My old chum Alvin (who co-authored Bebop BYTES Back
and How Computers Do Math
with me) just emailed me to say that he is really impressed with an iPad app called iCircuit. In his own words:
iCircuit is an easy-to-use electronic circuit editor and simulator – the perfect tool for students, hobbyists, and engineers.
First of all you to capture a circuit using predefined devices including signal generators, voltage sources, and current sources; resistors, capacitors, and inductors; diodes and transistors (bipolar and field-effect); logic gates (AND, OR, NAND, NOR, XOR) and registers (JK and D-type flip-flops); digital-to-analog and analog-to-digital converters; manual SPST/SPDT switches and SPST/SPDT relays switches; and speakers, buzzers, and LEDs.
Using your finger you can place devices on the screen and wire up your circuit. You can also modify the values and semiconductor parameters associated with the components. The simulator is always running in the background, so as you add components you start seeing results, which is very cool.
You can excite the circuit by using the various signal sources that include DC, AC, sine wave, square wave, saw tooth, and pulse; also you can control each waveform’s amplitude, shape, voltage offset, and so forth.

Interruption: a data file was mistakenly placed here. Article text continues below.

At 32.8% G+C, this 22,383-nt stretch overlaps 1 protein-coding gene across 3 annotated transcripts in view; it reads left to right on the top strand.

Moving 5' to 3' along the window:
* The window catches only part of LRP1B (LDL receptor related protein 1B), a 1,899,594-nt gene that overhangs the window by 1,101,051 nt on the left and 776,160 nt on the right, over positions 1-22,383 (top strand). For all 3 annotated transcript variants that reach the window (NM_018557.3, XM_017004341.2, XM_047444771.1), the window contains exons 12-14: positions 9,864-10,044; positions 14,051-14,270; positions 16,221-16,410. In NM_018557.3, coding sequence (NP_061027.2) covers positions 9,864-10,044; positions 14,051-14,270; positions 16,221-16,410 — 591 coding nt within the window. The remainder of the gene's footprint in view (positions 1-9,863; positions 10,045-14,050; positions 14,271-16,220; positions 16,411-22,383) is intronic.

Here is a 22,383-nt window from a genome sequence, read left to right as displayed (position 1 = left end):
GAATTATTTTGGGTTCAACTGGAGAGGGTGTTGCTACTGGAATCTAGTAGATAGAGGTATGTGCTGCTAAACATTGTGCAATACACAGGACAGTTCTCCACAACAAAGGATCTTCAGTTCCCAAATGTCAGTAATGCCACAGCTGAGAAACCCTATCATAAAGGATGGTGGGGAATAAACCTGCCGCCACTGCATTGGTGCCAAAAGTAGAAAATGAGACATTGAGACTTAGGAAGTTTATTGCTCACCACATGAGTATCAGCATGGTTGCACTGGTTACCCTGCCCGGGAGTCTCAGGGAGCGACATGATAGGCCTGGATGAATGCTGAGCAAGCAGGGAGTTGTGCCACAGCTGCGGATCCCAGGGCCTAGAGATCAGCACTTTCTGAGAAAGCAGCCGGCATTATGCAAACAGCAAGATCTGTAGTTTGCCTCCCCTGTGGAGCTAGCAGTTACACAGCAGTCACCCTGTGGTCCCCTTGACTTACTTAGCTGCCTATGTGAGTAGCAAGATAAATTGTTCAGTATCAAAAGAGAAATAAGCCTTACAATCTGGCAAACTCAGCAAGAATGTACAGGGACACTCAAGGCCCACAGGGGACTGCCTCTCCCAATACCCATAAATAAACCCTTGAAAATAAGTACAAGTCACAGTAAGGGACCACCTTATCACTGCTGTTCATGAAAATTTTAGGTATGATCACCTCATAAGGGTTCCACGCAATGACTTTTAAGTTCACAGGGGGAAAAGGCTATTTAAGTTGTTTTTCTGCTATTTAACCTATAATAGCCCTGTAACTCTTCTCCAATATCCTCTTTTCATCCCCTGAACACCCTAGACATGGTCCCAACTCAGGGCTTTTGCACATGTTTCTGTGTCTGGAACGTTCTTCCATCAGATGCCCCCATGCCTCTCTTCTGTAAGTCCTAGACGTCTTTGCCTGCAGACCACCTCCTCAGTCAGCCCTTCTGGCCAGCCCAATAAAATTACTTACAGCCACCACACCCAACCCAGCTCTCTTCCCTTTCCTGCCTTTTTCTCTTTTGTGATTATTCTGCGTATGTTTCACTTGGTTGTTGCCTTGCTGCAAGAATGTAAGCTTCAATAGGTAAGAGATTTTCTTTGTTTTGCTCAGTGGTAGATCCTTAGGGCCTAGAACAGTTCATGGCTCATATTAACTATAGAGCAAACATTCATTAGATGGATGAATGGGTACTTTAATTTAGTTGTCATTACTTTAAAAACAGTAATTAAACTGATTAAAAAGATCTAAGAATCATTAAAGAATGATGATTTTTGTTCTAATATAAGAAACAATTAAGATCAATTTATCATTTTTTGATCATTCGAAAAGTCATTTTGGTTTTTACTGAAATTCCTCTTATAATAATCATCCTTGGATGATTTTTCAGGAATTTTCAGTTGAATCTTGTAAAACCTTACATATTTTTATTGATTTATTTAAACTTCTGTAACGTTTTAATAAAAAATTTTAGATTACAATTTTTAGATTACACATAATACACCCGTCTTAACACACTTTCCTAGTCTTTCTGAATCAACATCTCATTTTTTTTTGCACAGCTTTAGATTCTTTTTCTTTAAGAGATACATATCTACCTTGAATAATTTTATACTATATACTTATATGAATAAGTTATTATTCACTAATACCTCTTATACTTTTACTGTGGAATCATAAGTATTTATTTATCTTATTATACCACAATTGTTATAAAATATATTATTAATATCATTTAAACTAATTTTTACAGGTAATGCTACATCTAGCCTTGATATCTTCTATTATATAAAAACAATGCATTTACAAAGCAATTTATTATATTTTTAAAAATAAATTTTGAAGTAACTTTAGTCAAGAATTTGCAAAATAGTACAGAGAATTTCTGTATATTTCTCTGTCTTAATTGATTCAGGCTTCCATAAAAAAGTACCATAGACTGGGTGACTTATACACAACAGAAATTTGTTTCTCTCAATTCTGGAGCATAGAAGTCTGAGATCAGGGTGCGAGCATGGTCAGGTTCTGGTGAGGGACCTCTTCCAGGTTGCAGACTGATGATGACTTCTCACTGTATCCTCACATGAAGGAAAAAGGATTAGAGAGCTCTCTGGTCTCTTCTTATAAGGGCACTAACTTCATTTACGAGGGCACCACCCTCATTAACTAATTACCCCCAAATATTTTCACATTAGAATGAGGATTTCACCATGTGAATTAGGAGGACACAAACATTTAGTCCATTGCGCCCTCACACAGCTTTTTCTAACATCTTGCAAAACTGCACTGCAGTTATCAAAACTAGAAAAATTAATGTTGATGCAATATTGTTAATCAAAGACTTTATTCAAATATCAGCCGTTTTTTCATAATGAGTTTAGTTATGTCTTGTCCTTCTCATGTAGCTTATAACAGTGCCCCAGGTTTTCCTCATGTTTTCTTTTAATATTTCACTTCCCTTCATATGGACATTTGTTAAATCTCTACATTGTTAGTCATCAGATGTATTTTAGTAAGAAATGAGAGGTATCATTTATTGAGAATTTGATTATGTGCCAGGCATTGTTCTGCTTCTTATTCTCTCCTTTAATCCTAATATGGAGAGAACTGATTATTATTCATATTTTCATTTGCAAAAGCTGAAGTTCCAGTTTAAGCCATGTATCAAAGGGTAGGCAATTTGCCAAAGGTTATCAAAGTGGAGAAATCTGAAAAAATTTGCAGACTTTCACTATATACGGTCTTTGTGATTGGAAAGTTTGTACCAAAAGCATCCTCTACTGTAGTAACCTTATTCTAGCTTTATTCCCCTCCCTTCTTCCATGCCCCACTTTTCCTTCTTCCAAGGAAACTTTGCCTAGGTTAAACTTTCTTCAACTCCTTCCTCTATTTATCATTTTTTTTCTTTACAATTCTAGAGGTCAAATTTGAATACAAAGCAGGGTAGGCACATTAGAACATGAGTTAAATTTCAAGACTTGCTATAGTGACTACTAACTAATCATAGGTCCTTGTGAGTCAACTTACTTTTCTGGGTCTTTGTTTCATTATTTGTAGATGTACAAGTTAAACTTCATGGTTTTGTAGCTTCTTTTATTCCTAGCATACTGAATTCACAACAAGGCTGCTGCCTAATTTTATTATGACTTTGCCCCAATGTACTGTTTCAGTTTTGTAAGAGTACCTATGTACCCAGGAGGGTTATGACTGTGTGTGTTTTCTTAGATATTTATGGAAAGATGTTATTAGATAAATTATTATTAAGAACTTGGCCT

Similarly, you can use a virtual multimeter to measure the voltage or current at any point in the circuit. If you want to see how the values on signals change over time, you can display those signals using the built-in oscilloscope.
Overall this is a very nice tool that allows you to experiment and discover how circuits act. I only wish I had had this when my interest in electronics first surfaced. It would have saved a considerable amount of smoke :-)
At $9.99 this is great fun and tremendous value.
If you found this article to be of interest, visit Programmable Logic Designline
where – in addition to my blogs on all sorts of "stuff" – you will find the latest and greatest design, technology, product, and news articles with regard to programmable logic devices of every flavor and size (FPGAs, CPLDs, CSSPs, PSoCs...).
Also, you can obtain a highlights update delivered directly to your inbox by signing up for my weekly newsletter – just Click Here
to request this newsletter using the Manage Newsletters tab (if you aren't already a member you'll be asked to register, but it's free and painless so don't let that stop you [grin]).